1.21 The large disruption in economic activity in the wake of the pandemic has resulted in fiscal strains, corporate sector stresses and weakening of demand conditions. Rapid and bold responses of the Reserve Bank, other financial sector regulators and the Government have contained risks to financial stability for now. Inward capital flows have been supported by surplus global liquidity in search of yields. The full impact of the pandemic on the domestic economy is still unfolding and the outlook would depend on the pace of the recovery, especially for more vulnerable cohorts of small and medium enterprises.

Chart 1.24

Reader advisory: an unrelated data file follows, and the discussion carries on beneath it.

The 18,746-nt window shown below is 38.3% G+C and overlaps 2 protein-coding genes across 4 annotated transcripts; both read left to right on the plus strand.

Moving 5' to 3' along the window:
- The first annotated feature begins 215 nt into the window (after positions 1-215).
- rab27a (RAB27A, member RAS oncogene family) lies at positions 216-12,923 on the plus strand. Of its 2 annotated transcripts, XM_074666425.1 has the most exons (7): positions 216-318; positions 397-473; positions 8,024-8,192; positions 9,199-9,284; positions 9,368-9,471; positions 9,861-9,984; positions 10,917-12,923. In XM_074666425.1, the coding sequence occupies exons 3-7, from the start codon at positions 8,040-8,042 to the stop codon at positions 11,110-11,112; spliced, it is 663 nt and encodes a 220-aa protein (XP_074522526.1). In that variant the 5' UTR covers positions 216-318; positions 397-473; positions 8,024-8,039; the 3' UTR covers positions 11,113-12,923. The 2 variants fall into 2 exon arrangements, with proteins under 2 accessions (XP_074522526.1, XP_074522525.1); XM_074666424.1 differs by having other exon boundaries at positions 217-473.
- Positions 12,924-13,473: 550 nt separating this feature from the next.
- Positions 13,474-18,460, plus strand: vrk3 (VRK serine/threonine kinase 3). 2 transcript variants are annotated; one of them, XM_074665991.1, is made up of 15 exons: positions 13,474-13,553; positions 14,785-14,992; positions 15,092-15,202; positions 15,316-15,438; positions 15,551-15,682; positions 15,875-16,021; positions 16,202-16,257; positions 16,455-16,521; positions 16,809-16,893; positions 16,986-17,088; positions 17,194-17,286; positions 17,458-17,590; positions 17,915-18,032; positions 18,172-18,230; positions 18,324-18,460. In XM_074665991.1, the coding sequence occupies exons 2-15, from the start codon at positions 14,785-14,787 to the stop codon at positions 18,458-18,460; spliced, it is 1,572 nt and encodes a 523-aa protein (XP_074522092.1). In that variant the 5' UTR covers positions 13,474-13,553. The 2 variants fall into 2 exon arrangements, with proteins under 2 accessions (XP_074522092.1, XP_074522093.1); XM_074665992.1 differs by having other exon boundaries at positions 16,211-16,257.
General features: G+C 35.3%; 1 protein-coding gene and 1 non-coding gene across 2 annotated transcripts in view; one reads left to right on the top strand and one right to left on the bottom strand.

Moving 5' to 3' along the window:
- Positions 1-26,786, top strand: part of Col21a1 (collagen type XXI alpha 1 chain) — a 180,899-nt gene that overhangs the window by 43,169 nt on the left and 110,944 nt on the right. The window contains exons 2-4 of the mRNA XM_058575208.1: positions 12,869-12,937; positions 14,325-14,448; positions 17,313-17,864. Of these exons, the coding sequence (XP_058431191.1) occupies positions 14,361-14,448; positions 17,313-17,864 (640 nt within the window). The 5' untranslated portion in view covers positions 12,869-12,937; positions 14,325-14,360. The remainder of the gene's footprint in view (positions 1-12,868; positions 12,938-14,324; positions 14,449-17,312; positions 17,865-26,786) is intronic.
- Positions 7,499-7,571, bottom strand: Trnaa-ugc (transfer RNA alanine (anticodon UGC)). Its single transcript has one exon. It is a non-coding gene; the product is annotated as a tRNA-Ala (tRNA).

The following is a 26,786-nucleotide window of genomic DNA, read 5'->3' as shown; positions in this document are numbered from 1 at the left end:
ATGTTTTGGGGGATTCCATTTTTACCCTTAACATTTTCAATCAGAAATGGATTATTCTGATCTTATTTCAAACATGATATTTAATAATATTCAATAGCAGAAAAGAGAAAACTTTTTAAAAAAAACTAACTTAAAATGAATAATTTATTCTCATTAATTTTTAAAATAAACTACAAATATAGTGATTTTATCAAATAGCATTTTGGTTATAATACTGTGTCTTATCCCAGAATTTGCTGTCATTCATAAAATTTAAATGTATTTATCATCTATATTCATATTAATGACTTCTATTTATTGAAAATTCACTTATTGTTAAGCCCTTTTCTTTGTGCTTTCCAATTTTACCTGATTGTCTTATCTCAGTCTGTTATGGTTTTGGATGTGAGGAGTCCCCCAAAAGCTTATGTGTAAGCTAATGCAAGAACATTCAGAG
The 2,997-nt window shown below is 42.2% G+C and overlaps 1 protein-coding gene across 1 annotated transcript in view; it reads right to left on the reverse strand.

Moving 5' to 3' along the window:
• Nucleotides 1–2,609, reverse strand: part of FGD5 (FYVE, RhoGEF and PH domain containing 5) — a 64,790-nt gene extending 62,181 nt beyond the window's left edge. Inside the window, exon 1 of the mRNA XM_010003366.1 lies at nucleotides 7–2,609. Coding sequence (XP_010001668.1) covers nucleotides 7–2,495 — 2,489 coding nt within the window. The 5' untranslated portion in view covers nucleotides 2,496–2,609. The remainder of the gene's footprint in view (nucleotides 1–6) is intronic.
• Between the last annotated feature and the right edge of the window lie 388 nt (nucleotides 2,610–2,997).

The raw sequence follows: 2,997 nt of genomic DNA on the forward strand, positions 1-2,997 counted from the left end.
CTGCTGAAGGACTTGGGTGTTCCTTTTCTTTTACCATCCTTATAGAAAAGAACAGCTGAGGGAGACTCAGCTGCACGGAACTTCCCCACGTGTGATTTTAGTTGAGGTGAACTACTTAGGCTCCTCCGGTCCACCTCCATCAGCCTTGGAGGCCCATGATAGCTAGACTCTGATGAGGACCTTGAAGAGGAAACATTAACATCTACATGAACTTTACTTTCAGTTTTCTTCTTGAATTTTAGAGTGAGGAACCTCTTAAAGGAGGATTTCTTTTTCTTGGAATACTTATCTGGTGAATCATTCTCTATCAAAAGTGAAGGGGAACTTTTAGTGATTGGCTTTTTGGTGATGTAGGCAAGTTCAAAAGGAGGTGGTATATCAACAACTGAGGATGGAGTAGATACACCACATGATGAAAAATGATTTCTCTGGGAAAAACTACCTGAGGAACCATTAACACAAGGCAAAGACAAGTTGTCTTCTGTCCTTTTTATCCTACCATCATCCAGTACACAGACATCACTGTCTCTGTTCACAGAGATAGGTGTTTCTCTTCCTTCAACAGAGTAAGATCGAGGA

1.22 In the wake of a sequential 8-quarter slowdown in domestic activity, the outbreak of COVID-19 turned out to be a once-in-a-century black swan event that took the Indian economy down into one of the deepest contractions among peer economies in April-June 2020. As per the advance estimates, GDP is expected to shrink by 7.7 per cent in 2020-21. Since then, however, an uneven, multi-speed recovery is gradually taking hold. As a result, contractions in several sectors are easing, and green shoots are visible in some others. Surges of capital flows are being experienced, with the return of risk appetite and a renewed search for yield. Financial markets and asset prices have been lifted by this resurgence of foreign portfolio investment to India. Alongside a growing optimism on the brightening of India’s prospects, consumer and business confidence is turning upbeat with the progressive unlocking and normalisation of supply disruptions. Nevertheless, global developments, elevated domestic inflation pressures and the incipient festering of financial stress under the camouflage of moratorium, asset recognition standstill and the one-time restructuring, slant the balance of risks to the downside.